Not Living in Your Purpose Can Lead to Depression

"I always felt that I was living my personal purpose being a schoolteacher, but I
discovered I wasn’t fully. I had a bigger message to share...I think when you’re not fully aligned with your best gifts, it drains your energy and adds to that exhaustion you feel."

Suzanne:
Hey there! Thanks for popping in to my 5 Freedoms Life. I’m your host, Suzanne Klein, an educator-turned-entrepreneur with a 5 Freedoms life, teaching you how to have one, too! Before we get started, I want you to take a deep breath. Open your mind, and set your intention for the transformation to begin.
My next guest is all about creating a sacred space for women to heal their bodies,
minds, and souls, so that they can continue to heal the planet. She’s a sacred business mentor, and the founder of Divine Feminine Yoga. She has directed seven online conferences highlighting women’s empowerment through yoga, where she offers coaching, retreats, online courses, and leadership training for women worldwide. It brings her great joy to help other women find their soul’s purpose. An Om welcome to a fellow meditator, Laura Cornell. Thank you, Laura, for being here!

Laura:
Hi Suzanne! Thank you for inviting me to this summit for educators. Teachers wanting to be entrepreneurs—it’s great!

Suzanne:
Laura, you were a teacher in California some years ago, but we both know that a
lot—and very little at the same time—has changed in education. What was it back
then that led you to step away from the classroom?

Laura:
That’s a great question. I was a teacher for almost 20 years, in both private and public schools. Some of it full-time, some part-time; I stepped away in stages rather than all at once. I didn’t go cold turkey; I think that’s hard.

You know, the same thing that brought me in to teaching may be what made me step
away. I originally became a teacher because I wanted to contribute to the evolution of consciousness at this time on our planet. I was a physics major in college, if you can believe it! And by the end of college I was really tired of math—it was not how I wanted to spend my life.
So I’m like, “What am I going to do with the physics degree?” I knew I didn’t want to do graduate school. By the time I got to my senior year with no preparation for any career, I decided to be a teacher. I have always loved kids, and I thought that teaching would be a way I could contribute to making our world a better place. I taught high school science, then I taught middle school, and then got an elementary
credential. I was a Spanish bilingual teacher for several years; I still have that credential.  And I was exhausted. Teaching can be so physically draining. Long hours and...really, it was yoga that helped me. Before I discovered yoga, about six years into teaching, I was sick all the time—chronic fatigue. And yoga is what started to make me stronger.
I had a friend who was leaving to travel for a year, going to yoga ashrams, and I
thought, “That’s what I’m going to do.” So I took a year off from teaching—a sabbatical, which meant I’d still have a job when I came home.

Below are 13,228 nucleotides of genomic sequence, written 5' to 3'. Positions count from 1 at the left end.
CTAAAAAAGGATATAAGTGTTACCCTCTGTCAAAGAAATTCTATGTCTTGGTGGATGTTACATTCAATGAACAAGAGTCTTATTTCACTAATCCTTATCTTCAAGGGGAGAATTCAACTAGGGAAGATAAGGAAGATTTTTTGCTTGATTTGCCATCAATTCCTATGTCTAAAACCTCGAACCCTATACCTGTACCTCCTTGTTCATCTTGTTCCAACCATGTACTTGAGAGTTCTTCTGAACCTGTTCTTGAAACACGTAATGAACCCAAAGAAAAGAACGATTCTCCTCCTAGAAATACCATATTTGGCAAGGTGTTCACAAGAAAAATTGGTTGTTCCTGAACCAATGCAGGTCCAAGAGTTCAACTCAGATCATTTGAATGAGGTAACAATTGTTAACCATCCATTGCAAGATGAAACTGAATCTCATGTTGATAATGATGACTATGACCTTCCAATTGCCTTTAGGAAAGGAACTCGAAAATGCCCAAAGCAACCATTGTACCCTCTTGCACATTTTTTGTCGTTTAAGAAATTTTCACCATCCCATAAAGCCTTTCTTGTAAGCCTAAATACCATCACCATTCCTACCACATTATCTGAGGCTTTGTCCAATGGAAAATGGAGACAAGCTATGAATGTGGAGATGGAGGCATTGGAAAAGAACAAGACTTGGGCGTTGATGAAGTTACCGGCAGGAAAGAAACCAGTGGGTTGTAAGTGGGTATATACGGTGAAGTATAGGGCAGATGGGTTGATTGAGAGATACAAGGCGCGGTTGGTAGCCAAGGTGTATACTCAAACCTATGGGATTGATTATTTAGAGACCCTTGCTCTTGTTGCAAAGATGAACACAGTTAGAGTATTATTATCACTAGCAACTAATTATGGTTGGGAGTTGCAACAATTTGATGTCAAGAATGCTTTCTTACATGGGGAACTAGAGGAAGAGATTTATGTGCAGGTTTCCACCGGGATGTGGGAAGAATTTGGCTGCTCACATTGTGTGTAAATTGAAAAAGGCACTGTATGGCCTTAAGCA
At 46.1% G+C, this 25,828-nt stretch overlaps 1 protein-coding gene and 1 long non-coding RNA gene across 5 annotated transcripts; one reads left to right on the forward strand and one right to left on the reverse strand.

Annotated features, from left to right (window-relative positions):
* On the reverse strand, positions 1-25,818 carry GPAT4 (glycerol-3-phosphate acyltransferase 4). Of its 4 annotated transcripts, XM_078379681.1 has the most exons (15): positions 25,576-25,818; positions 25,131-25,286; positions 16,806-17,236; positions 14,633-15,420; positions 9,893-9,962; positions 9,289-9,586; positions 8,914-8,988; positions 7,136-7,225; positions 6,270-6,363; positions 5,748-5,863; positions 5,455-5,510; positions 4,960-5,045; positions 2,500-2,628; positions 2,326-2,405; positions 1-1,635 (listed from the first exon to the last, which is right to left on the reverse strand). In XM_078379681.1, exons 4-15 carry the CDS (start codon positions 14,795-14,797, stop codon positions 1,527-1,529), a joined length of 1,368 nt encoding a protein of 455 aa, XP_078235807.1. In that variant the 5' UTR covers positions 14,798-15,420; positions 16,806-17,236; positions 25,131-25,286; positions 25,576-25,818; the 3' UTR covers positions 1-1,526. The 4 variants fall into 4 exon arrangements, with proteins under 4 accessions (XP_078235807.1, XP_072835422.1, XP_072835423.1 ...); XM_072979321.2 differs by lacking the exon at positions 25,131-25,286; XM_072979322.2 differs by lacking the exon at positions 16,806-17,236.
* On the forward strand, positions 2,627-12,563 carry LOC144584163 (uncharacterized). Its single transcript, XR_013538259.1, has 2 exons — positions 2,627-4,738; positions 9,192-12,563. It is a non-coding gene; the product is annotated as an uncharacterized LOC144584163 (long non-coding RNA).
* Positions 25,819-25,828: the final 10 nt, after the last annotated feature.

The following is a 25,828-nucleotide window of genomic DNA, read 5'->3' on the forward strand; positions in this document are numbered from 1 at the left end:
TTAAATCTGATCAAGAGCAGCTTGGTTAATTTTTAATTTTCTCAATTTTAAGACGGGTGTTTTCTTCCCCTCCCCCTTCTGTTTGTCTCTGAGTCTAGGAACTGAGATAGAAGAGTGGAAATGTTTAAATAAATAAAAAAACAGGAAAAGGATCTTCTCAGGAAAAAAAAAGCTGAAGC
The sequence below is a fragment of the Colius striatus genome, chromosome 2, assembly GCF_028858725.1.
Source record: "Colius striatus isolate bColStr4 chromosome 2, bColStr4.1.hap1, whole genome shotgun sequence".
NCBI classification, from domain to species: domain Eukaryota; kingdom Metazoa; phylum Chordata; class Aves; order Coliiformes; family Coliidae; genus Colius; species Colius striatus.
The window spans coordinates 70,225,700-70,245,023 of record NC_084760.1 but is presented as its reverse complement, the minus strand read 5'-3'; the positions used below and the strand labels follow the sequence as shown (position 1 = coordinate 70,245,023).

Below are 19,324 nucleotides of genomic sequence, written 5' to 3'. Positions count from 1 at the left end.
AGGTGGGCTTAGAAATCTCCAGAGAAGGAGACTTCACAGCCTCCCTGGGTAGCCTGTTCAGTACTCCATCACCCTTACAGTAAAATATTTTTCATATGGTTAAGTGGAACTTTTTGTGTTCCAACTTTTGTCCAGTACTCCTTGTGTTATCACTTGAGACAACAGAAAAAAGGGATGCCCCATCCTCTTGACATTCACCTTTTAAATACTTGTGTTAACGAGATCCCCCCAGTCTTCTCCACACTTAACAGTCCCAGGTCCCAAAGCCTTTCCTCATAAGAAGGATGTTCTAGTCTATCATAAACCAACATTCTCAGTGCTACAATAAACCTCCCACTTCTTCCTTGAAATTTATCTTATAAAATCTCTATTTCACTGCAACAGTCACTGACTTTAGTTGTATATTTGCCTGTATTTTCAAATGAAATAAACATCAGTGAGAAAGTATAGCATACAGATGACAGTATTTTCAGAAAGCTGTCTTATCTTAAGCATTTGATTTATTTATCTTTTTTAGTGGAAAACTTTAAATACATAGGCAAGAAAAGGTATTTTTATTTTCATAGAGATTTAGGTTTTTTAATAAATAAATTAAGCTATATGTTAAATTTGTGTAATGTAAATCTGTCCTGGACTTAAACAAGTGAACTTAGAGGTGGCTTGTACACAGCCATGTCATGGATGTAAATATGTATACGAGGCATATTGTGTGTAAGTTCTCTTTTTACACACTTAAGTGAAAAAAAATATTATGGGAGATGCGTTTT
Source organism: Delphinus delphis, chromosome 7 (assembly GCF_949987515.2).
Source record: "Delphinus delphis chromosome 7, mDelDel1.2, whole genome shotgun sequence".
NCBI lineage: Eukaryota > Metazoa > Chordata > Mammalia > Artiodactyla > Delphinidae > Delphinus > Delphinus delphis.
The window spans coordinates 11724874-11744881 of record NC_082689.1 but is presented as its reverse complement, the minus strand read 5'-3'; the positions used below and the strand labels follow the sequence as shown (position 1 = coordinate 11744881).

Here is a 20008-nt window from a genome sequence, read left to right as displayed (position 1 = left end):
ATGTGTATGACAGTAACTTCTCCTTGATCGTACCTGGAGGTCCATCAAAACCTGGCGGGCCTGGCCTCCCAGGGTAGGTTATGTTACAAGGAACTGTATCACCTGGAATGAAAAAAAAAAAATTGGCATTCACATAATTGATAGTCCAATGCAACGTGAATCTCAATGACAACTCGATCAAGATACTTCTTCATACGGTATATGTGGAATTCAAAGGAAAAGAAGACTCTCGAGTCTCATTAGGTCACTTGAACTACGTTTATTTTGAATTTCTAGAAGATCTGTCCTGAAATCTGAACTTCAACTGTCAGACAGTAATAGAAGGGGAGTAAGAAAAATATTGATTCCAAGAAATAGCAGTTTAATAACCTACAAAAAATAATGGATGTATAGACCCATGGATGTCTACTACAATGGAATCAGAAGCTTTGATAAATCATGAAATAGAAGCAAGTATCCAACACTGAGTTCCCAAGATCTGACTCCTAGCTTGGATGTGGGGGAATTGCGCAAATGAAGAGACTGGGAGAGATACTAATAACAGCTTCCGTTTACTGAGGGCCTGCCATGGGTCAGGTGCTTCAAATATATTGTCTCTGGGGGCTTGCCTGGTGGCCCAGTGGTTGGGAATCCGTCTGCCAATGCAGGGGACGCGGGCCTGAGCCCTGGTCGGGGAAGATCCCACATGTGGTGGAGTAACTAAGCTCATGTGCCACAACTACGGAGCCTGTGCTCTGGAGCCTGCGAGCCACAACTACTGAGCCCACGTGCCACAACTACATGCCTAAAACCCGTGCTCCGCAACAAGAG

Now, sometimes you can’t just drop a full-time teaching career, simply from a financial standpoint. I did it in steps: I took a year off, became a trained yoga teacher, and then I taught one more full-time year—fourth grade—while also teaching three yoga classes. And that was amazing! My best year ever, I think; the yoga really helped me.
Then I went to part-time, and started studying yoga in graduate school. I knew I wanted to write, and do more. I started a nonprofit. Gradually the elementary teaching went much more part-time. I was a Conflict Resolution teacher for a while, and a homeschooling teacher—I did all kinds of things.

Eventually yoga became the biggest part of my life. I did several online conferences. I
worked with other yoga entrepreneurs. Simply because I wanted to do that more, the
teaching became smaller and smaller.

Suzanne:
Thank you for sharing that story. I’m sure it’s inspirational for our viewers—especially your suggestion about doing it in stages.
So even when you were a full-time teacher, you were teaching conflict resolution—you must have a gift for healing through communication. I read that you owned an
education training company called Peaceful Schools Project (what a beautiful name!)
from 2000-2005, offering training for children, parents, and teachers in inner-city schools.
Could you share what you noticed when educators weren’t working in their
purpose—because we’re talking about purpose freedom—and why you believe it’s so
important for people to work in their purpose?

Laura:
That’s an interesting question. Teaching is such an important profession; in being a
parent, in being a teacher, you’re bringing up the next generation. And I always loved
the relationships with the students the best. I wasn’t a bad teacher, but all the
organization was hard for me. Keeping the classroom clean...finishing all the grading...it was a lot. I did fine at that, but it was not my strength.
I really excelled in the relationships with the kids. I did learn a lot of conflict resolution methods—classroom meetings, community boards, peer mediators, parent-child communication—and I loved all of that. I did conflict resolution in one school, and then a principal who was visiting laughed and was like, “Come to my school!” So I ended up doing it as a consultant, and that’s what started the Peaceful Schools Project.